# HDPHSMMnegbin: Markov Chain Monte Carlo for HDP-HSMM with a Negative... In MCMCpack: Markov Chain Monte Carlo (MCMC) Package

 HDPHSMMnegbin R Documentation

## Markov Chain Monte Carlo for HDP-HSMM with a Negative Binomial outcome distribution

### Description

This function generates a sample from the posterior distribution of a Hidden Semi-Markov Model with a Heirarchical Dirichlet Process and a Negative Binomial outcome distribution (Johnson and Willsky, 2013). The user supplies data and priors, and a sample from the posterior distribution is returned as an mcmc object, which can be subsequently analyzed with functions provided in the coda package.

### Usage

HDPHSMMnegbin(
formula,
data = parent.frame(),
K = 10,
b0 = 0,
B0 = 1,
a.alpha = 1,
b.alpha = 0.1,
a.gamma = 1,
b.gamma = 0.1,
a.omega,
b.omega,
e = 2,
f = 2,
g = 10,
r = 1,
burnin = 1000,
mcmc = 1000,
thin = 1,
verbose = 0,
seed = NA,
beta.start = NA,
P.start = NA,
rho.start = NA,
rho.step,
nu.start = NA,
omega.start = NA,
gamma.start = 0.5,
alpha.start = 100,
...
)


### Arguments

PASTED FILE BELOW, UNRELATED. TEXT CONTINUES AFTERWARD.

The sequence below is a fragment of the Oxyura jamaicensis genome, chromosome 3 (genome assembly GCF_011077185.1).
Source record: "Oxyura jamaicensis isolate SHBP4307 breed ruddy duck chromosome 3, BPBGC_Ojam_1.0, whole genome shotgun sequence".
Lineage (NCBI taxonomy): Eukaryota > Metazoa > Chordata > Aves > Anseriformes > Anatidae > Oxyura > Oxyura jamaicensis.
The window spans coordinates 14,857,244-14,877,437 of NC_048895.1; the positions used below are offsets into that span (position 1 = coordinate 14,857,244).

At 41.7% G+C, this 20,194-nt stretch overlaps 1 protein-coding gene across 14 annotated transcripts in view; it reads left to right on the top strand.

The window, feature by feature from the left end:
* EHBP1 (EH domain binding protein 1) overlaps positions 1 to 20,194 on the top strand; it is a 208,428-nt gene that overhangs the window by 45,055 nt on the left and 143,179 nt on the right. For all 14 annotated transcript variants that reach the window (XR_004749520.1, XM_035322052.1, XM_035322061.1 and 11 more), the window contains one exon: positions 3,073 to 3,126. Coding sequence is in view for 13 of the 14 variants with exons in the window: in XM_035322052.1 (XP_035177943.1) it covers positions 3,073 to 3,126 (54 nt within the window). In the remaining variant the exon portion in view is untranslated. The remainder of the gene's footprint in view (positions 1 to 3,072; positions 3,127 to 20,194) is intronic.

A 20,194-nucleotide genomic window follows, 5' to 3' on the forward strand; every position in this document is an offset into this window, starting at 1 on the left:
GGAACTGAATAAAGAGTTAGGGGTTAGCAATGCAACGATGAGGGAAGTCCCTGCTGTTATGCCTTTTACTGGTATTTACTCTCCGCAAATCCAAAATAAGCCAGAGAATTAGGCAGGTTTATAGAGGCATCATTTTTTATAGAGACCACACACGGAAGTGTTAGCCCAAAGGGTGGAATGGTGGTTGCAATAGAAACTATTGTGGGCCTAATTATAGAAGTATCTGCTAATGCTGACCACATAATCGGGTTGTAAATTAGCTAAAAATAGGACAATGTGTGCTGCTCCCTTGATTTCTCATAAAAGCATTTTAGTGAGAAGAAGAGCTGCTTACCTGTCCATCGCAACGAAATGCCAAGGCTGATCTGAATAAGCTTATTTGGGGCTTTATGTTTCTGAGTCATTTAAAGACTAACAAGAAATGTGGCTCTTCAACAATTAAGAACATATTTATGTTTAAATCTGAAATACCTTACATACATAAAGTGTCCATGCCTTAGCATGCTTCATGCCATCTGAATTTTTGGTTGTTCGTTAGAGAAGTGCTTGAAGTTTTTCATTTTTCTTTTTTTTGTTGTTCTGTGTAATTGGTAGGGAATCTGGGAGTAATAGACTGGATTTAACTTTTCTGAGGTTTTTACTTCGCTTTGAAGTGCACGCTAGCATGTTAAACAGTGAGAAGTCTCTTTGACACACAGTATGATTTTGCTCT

formula Model formula. data Data frame. K The number of regimes under consideration. This should be larger than the hypothesized number of regimes in the data. Note that the sampler will likely visit fewer than K regimes. b0 The prior mean of \beta. This can either be a scalar or a column vector with dimension equal to the number of betas. If this takes a scalar value, then that value will serve as the prior mean for all of the betas. B0 The prior precision of \beta. This can either be a scalar or a square matrix with dimensions equal to the number of betas. If this takes a scalar value, then that value times an identity matrix serves as the prior precision of beta. Default value of 0 is equivalent to an improper uniform prior for beta. a.alpha, b.alpha Shape and scale parameters for the Gamma distribution on \alpha. a.gamma, b.gamma Shape and scale parameters for the Gamma distribution on \gamma. a.omega, b.omega Paramaters for the Beta prior on \omega, which determines the regime length distribution, which is Negative Binomial, with parameters r and omega. e The hyperprior for the distribution \rho See details. f The hyperprior for the distribution \rho. See details. g The hyperprior for the distribution \rho. See details. r Parameter of the Negative Binomial prior for regime durations. It is the target number of successful trials. Must be strictly positive. Higher values increase the variance of the duration distributions. burnin The number of burn-in iterations for the sampler. mcmc The number of Metropolis iterations for the sampler. thin The thinning interval used in the simulation. The number of mcmc iterations must be divisible by this value. verbose A switch which determines whether or not the progress of the sampler is printed to the screen. If verbose is greater than 0 the iteration number, the current beta vector, and the Metropolis acceptance rate are printed to the screen every verboseth iteration. seed The seed for the random number generator. If NA, the Mersenne Twister generator is used with default seed 12345; if an integer is passed it is used to seed the Mersenne twister. The user can also pass a list of length two to use the L'Ecuyer random number generator, which is suitable for parallel computation. The first element of the list is the L'Ecuyer seed, which is a vector of length six or NA (if NA a default seed of rep(12345,6) is used). The second element of list is a positive substream number. See the MCMCpack specification for more details. beta.start The starting value for the \beta vector. This can either be a scalar or a column vector with dimension equal to the number of betas. If this takes a scalar value, then that value will serve as the starting value for all of the betas. The default value of NA will use the maximum likelihood estimate of \beta as the starting value for all regimes. P.start Initial transition matrix between regimes. Should be a K by K matrix. If not provided, the default value will be uniform transition distributions. rho.start The starting value for the \rho variable. This can either be a scalar or a column vector with dimension equal to the number of regimes. If the value is scalar, it will be used for all regimes. The default value is a vector of ones. rho.step Tuning parameter for the slice sampling approach to sampling rho. Determines the size of the step-out used to find the correct slice to draw from. Lower values are more accurate, but will take longer (up to a fixed searching limit). Default is 0.1. nu.start The starting values for the random effect, \nu. The default value is a vector of ones. omega.start A vector of starting values for the probability of success parameter in the Negative Binomial distribution that governs the duration distributions. alpha.start, gamma.start Scalar starting values for the \alpha, and \gamma parameters. ... further arguments to be passed.